Wednesday, June 25, 2014

Response: The Free

The Free

We hear a lot about American extremes, whether it’s gossip about the extremely wealthy, or reports of violence among the extremely disaffected. But what of those who will never be successful, but are neither on the rampage nor quite on the skids? For that, we once relied on Joe Bageant; but since his untimely death a couple of years ago we have needed to look elsewhere.

One serious contender is Willy Vlautin. Vlautin, who has worked in warehouses and at painting houses, is also a gifted and elegant writer. He writes essays and novels and, as songwriter and vocalist for Richmond Fontaine, songs; and he has just released a novel about ordinary people in the mess that is America.

The Free opens when Leroy, an Iraqi veteran suffering brain injury and posttraumatic stress disorder, wakes in the night. To his astonishment, he is having a rare moment of clarity. It has been so long since he has experienced this, and he is so profoundly grateful for the gift and the beauty he perceives, that he cannot bear to descend again into darkness and confusion. He decides to liberate himself, and attempts suicide. This is a framing device for the character-driven novel which goes on to describe small, good things (as Raymond Carver once put it) done by small, good people who are themselves on the brink of collapse.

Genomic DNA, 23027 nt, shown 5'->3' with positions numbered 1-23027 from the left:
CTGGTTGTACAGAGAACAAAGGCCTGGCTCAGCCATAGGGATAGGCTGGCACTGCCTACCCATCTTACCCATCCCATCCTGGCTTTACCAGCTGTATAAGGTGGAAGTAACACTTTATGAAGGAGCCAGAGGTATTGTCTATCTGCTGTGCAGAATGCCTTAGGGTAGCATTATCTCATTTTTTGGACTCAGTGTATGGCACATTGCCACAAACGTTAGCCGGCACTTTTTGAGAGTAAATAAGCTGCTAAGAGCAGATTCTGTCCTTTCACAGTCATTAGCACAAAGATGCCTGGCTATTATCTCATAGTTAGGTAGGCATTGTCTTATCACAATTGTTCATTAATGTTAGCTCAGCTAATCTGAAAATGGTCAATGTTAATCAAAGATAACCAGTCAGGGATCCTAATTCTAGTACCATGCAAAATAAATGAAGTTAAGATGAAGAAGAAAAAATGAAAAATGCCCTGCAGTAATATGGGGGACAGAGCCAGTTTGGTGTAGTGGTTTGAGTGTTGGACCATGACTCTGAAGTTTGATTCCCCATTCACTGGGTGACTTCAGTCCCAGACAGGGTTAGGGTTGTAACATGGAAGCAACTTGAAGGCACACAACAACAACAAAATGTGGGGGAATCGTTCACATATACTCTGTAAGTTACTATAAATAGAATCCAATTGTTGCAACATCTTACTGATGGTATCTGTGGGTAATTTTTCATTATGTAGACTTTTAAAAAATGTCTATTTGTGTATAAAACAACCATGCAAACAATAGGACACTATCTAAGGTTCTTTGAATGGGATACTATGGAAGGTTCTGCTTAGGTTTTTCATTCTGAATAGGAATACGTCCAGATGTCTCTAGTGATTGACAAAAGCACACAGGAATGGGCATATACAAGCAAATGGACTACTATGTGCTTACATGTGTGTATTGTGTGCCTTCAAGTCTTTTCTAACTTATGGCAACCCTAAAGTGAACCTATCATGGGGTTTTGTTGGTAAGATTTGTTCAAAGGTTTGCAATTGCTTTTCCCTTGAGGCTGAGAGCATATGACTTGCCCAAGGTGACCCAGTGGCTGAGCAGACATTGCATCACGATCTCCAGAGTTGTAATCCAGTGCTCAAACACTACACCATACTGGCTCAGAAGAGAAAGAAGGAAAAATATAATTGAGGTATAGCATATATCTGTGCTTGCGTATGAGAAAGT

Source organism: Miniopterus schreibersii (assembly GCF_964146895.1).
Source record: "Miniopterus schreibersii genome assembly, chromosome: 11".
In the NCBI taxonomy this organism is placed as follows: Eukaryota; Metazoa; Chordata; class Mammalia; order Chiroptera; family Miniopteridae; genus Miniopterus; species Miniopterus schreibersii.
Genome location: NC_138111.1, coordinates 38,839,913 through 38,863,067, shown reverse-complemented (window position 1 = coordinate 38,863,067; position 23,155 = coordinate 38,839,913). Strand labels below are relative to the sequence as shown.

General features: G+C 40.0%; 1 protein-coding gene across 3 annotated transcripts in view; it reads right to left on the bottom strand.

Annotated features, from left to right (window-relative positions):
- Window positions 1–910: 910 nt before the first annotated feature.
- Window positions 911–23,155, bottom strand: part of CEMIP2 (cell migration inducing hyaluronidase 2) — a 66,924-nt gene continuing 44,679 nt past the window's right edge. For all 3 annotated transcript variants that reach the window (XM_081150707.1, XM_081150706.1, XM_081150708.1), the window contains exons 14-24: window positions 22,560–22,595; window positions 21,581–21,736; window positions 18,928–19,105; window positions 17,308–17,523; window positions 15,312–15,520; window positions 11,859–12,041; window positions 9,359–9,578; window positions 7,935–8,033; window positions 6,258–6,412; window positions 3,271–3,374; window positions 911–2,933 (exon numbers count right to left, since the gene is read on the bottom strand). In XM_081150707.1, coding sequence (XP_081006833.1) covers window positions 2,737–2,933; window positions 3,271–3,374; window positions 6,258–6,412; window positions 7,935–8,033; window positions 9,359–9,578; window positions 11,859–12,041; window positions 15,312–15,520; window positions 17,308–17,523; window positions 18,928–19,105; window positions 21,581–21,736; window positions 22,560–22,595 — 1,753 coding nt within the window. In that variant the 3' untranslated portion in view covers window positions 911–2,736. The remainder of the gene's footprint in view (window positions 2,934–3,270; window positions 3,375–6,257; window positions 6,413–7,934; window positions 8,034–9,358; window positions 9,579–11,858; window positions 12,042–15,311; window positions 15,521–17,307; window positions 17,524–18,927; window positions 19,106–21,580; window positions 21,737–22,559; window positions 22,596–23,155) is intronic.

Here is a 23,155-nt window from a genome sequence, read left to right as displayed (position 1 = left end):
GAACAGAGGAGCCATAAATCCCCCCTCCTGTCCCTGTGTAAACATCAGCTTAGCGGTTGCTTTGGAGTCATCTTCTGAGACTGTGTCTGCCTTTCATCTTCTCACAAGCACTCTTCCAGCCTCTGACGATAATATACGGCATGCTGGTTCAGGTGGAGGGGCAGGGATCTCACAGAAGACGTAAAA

Leroy lives in a home for servicemen with acquired brain injuries, and Freddie, the nightwatchman, finds him. Freddie tends his wounds, calls the ambulance and Leroy’s mother, and gently helps the other servicemen back to bed. As the story progresses we learn that Freddie is crippled by medical bills. He works in a paint store by day and in the group home by night; even so, his house is twice mortgaged and his power is about to be cut off. Despite these pressures, he finds kind words for the counterwoman at the donut shop each morning, and drops by the hospital between workplaces each evening to sit with Leroy and leave small gifts on his nightstand.

Coming in and out of Leroy’s room is Pauline, a nurse. Pauline becomes particularly attached to one patient, a young teenage runaway; and she also cares for her mentally ill father who spends his days on the couch watching TV. We also meet Leroy’s mother and ex-girlfriend, and numerous other minor characters.

Their interwoven stories are studded by Leroy’s PTSD-driven nightmares. In his mind, Leroy and his ex-girlfriend are on the run from the super race. Having been marked as cowards, they are being hunted down for slaughter. Images of war – hangings, shootings, bloodbaths – pepper his visions, which gradually reveal his self-understanding as someone who is unable to integrate his experience of war and is permanently damaged as a result.

It is difficult to write about decent people without mawkishness or naïveté, but Vlautin manages it with rare grace. These are no saints, just people getting by – but choosing to get by as well as they can, given their crushing circumstances. His spare style recalls Carver’s lean prose, spliced with Leroy’s Orwellian dystopic dreams.